County gets high marks for results on state testing
By Steve Herring
Published in News on September 23, 2009 1:46 PM
Wayne County Public Schools' 90.9 percent performance rate in the federal No Child Left Behind standards was good enough to earn the system ninth place among the state's top 10 scoring systems.
In addition, Wayne ranked first when stacked up against the state's 20 largest school systems, said Ed Wilson, chairman of the Wayne County Chamber of Commerce's Education Council.
"I guess what is instructive here is that you can see what we did (compared) with the largest school districts in the state -- and that's Wake and Johnston and all of those, Charlotte/Mecklenburg and that whole crowd," Wilson said. "Of the 115 school districts in the state, we were ranked ninth overall at 90.9 percent.
"I think that it is incredibly good news. This is something the schools need to get credit for when they are doing good. It means that in 90 percent of our (33) schools the children made adequate yearly progress, and that is incredible. It means they are not falling behind, that they are improving at a rate that would be considered good progress year to year. This means a lot."
Avery (nine schools), Camden (five schools), Cherokee (14 schools), Currituck (10 schools), Elkin City (three schools), Perquimans (four schools), Surry (17 schools) and Tyrrell (three schools) were the top eight systems, all at 100 percent. Alexander and Person (10 schools each) were tied for 10th at 90 percent.
The accomplishment is even more impressive, Wilson said, when the county's number of students receiving free and/or reduced lunches is taken into account.
"The incredible thing about this is that we did so well against other school districts that have a much lower percentage of people on free and reduced lunches, which means that people (here) are living at a lower level of poverty," he said. "To me on top of everything else, that is another positive."
Among the 20 largest systems, Johnston County was second at 85.7 percent, Charlotte/Mecklenburg was 10th at 68.7 percent and Wake was 16th at 62.8 percent.
Along with faring well on the state level, Wayne schools also earned the top ranking of systems within a two-county radius.
Local school systems include Johnston County, 85.7 percent; Wilson, 82.6 percent; Duplin, 68.8 percent; Sampson, 58.8 percent; Lenoir, 55.0 percent; and Pitt, 41.7 percent.
The comparisons were released in the second in a series of "report cards" that the Education Council plans to issue.
The No Child Left Behind performance is based on schools that demonstrate adequate yearly progress (AYP) on end-of-grade testing for elementary and middle schools and end-of-course testing for high schools.
Of the county's 33 schools, 30 made AYP. Spring Creek High School at Seven Springs, Goldsboro High School and Belfast Academy were the three schools that failed to make AYP.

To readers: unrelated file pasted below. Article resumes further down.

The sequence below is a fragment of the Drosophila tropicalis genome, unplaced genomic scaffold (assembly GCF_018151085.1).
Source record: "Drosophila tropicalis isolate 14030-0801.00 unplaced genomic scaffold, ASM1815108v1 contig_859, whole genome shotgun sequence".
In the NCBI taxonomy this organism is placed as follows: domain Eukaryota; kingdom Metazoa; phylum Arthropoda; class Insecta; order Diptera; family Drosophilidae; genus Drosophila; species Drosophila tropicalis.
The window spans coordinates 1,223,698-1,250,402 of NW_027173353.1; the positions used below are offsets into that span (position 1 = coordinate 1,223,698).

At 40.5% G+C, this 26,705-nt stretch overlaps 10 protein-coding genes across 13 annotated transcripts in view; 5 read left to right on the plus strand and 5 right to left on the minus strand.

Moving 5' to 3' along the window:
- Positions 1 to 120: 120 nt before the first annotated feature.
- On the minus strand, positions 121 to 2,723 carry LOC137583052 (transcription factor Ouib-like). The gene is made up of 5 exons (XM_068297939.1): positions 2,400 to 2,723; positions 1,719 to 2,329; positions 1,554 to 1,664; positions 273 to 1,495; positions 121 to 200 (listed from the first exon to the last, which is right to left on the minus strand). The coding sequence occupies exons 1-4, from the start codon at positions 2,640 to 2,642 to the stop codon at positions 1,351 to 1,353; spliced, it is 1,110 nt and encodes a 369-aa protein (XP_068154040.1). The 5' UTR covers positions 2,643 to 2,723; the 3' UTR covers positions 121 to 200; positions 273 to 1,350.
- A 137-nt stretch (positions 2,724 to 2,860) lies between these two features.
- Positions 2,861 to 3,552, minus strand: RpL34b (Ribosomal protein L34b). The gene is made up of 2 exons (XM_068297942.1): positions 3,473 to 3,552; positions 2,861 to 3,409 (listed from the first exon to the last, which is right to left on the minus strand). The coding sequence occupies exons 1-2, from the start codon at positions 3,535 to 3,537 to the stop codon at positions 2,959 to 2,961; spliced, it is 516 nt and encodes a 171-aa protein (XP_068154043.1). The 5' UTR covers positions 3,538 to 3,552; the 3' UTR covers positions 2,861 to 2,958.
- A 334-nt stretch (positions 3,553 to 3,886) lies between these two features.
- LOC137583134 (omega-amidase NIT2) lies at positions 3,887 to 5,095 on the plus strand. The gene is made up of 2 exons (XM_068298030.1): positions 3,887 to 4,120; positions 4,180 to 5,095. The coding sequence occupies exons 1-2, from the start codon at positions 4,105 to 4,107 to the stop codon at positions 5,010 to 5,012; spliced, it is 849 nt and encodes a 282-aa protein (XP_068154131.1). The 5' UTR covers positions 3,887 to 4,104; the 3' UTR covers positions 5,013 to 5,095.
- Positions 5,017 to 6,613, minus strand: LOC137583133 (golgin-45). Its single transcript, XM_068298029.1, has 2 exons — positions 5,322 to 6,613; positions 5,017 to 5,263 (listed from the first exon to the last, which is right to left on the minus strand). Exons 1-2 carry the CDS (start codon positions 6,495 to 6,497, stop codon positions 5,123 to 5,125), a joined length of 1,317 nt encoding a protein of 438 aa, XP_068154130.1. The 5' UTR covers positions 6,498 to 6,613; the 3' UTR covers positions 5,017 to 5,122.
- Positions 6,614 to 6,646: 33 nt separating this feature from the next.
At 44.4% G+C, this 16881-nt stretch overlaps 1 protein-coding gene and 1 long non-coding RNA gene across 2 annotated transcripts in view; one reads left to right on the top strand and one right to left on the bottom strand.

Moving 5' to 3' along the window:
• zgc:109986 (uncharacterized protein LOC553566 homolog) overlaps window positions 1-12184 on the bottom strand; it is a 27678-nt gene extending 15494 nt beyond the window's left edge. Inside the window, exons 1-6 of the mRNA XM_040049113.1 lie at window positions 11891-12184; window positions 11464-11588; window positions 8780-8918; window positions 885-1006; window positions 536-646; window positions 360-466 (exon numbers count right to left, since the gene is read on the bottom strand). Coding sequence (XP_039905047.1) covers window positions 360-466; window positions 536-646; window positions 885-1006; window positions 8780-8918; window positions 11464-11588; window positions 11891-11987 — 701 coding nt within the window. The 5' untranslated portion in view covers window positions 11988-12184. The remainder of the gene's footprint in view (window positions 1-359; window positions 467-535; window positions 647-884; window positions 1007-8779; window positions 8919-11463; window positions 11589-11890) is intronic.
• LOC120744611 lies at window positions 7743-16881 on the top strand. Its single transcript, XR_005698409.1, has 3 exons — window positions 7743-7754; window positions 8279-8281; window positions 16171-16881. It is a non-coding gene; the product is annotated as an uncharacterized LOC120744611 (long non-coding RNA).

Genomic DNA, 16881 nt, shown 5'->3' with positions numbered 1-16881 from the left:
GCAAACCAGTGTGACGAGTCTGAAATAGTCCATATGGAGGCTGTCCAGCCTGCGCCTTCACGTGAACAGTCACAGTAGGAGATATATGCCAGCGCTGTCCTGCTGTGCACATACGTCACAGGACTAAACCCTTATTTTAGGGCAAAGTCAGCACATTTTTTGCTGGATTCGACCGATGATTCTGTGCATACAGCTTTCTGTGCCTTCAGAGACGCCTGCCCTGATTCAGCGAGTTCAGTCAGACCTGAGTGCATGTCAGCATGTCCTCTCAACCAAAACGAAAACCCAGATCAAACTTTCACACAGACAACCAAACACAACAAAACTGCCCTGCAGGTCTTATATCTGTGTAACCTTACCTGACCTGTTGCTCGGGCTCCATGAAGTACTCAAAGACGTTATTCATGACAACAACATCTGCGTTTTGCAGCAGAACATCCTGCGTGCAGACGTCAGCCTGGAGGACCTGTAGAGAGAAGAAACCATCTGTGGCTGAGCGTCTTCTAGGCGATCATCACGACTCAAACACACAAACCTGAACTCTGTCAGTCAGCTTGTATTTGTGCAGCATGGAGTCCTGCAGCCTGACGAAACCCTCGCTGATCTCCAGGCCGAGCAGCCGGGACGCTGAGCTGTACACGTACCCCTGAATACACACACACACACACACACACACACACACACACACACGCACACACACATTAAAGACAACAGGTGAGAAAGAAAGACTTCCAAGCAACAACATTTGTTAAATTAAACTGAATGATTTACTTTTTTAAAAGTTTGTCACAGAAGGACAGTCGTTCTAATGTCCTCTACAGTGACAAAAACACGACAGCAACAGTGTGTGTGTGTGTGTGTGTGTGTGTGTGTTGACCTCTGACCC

Spring Creek missed the 100 percent goal by only 1 of its 41 measures.
"Wayne County educators, parents and community members should be proud of the tremendous progress their schools made in improving student achievement last years," state Superintendent of Public Instruction June Atkinson said. "Thanks to the hard work and focus of school leaders and teachers, a record 90.9 percent of their schools met federal progress goals, while the number of schools meeting expected growth in student achievement and the county's graduation rate both exceeded statewide averages."
However, work remains to be done, Wilson said.
"We are extremely pleased with the exemplary progress our schools are making," he said. "However, we still have schools that are not performing well on these tests, and we will continue to work to assist in improving these schools.
"The improvements we have made in our graduation rates, and when we can show (industry) this, it just illustrates that our schools are doing a good job. This (comparison) is a good one-year capsule of how we are doing. That, plus what we are doing with the Career Readiness Certificates (CRC) -- we are leading the state now in those. What that does is shows an industry the level of ability of our folks to fill jobs."
The CRC program is an assessment that shows prospective employers applicants possess skills they require.
"This is an achievement in which everyone in Wayne County should take pride, for it shows what can be accomplished when a community works together for its children," said Cynthia Marshall, president of AT&T North Carolina which operates a call center in the Mar Mac community. "I have always believed that great things happen when policy makers, parents, educators and students are focused on the common goal of helping all students learn and excel.
"This commitment to preparing an educational workforce was one of the considerations that sold us on Wayne County as the home for our 450-job Technical Support Center. These AYP results show that the commitment remains strong."